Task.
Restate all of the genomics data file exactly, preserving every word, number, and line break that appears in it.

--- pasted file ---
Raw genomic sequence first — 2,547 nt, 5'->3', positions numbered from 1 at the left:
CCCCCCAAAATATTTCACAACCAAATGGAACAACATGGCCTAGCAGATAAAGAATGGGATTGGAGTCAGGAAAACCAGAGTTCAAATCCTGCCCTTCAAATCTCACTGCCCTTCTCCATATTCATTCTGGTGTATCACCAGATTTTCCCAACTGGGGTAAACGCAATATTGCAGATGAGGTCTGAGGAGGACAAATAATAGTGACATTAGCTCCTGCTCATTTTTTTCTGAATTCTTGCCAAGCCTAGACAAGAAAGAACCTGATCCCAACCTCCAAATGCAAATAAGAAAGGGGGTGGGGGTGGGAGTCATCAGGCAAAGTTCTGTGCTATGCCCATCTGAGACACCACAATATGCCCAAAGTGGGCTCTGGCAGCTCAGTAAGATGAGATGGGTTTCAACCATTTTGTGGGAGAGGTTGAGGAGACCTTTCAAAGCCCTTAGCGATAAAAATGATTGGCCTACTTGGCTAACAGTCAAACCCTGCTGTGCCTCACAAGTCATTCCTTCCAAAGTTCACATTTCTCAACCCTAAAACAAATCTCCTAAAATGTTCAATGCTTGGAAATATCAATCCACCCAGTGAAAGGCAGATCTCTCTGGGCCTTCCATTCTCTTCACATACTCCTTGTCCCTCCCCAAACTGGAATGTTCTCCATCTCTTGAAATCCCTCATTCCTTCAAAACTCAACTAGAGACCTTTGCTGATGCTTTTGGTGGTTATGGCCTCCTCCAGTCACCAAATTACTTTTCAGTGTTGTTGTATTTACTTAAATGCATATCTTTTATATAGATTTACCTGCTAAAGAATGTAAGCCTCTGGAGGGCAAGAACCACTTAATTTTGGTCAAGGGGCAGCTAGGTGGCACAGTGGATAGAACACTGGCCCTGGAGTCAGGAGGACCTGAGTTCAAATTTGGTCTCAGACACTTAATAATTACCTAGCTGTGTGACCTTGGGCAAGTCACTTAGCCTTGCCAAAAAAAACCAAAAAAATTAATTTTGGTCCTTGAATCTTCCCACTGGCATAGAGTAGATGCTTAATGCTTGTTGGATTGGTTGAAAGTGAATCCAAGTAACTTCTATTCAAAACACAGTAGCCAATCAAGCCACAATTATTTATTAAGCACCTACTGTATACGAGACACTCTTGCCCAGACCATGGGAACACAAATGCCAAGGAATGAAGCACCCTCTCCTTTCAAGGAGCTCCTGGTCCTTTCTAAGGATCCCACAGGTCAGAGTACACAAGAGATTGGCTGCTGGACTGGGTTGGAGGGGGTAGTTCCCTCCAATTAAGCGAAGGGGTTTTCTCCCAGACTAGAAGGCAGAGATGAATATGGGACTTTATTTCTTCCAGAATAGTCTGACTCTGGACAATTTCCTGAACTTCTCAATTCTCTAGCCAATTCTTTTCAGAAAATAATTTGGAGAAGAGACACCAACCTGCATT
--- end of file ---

Raw genomic sequence first — 2,547 nt, 5'->3', positions numbered from 1 at the left:
CCCCCCAAAATATTTCACAACCAAATGGAACAACATGGCCTAGCAGATAAAGAATGGGATTGGAGTCAGGAAAACCAGAGTTCAAATCCTGCCCTTCAAATCTCACTGCCCTTCTCCATATTCATTCTGGTGTATCACCAGATTTTCCCAACTGGGGTAAACGCAATATTGCAGATGAGGTCTGAGGAGGACAAATAATAGTGACATTAGCTCCTGCTCATTTTTTTCTGAATTCTTGCCAAGCCTAGACAAGAAAGAACCTGATCCCAACCTCCAAATGCAAATAAGAAAGGGGGTGGGGGTGGGAGTCATCAGGCAAAGTTCTGTGCTATGCCCATCTGAGACACCACAATATGCCCAAAGTGGGCTCTGGCAGCTCAGTAAGATGAGATGGGTTTCAACCATTTTGTGGGAGAGGTTGAGGAGACCTTTCAAAGCCCTTAGCGATAAAAATGATTGGCCTACTTGGCTAACAGTCAAACCCTGCTGTGCCTCACAAGTCATTCCTTCCAAAGTTCACATTTCTCAACCCTAAAACAAATCTCCTAAAATGTTCAATGCTTGGAAATATCAATCCACCCAGTGAAAGGCAGATCTCTCTGGGCCTTCCATTCTCTTCACATACTCCTTGTCCCTCCCCAAACTGGAATGTTCTCCATCTCTTGAAATCCCTCATTCCTTCAAAACTCAACTAGAGACCTTTGCTGATGCTTTTGGTGGTTATGGCCTCCTCCAGTCACCAAATTACTTTTCAGTGTTGTTGTATTTACTTAAATGCATATCTTTTATATAGATTTACCTGCTAAAGAATGTAAGCCTCTGGAGGGCAAGAACCACTTAATTTTGGTCAAGGGGCAGCTAGGTGGCACAGTGGATAGAACACTGGCCCTGGAGTCAGGAGGACCTGAGTTCAAATTTGGTCTCAGACACTTAATAATTACCTAGCTGTGTGACCTTGGGCAAGTCACTTAGCCTTGCCAAAAAAAACCAAAAAAATTAATTTTGGTCCTTGAATCTTCCCACTGGCATAGAGTAGATGCTTAATGCTTGTTGGATTGGTTGAAAGTGAATCCAAGTAACTTCTATTCAAAACACAGTAGCCAATCAAGCCACAATTATTTATTAAGCACCTACTGTATACGAGACACTCTTGCCCAGACCATGGGAACACAAATGCCAAGGAATGAAGCACCCTCTCCTTTCAAGGAGCTCCTGGTCCTTTCTAAGGATCCCACAGGTCAGAGTACACAAGAGATTGGCTGCTGGACTGGGTTGGAGGGGGTAGTTCCCTCCAATTAAGCGAAGGGGTTTTCTCCCAGACTAGAAGGCAGAGATGAATATGGGACTTTATTTCTTCCAGAATAGTCTGACTCTGGACAATTTCCTGAACTTCTCAATTCTCTAGCCAATTCTTTTCAGAAAATAATTTGGAGAAGAGACACCAACCTGCATT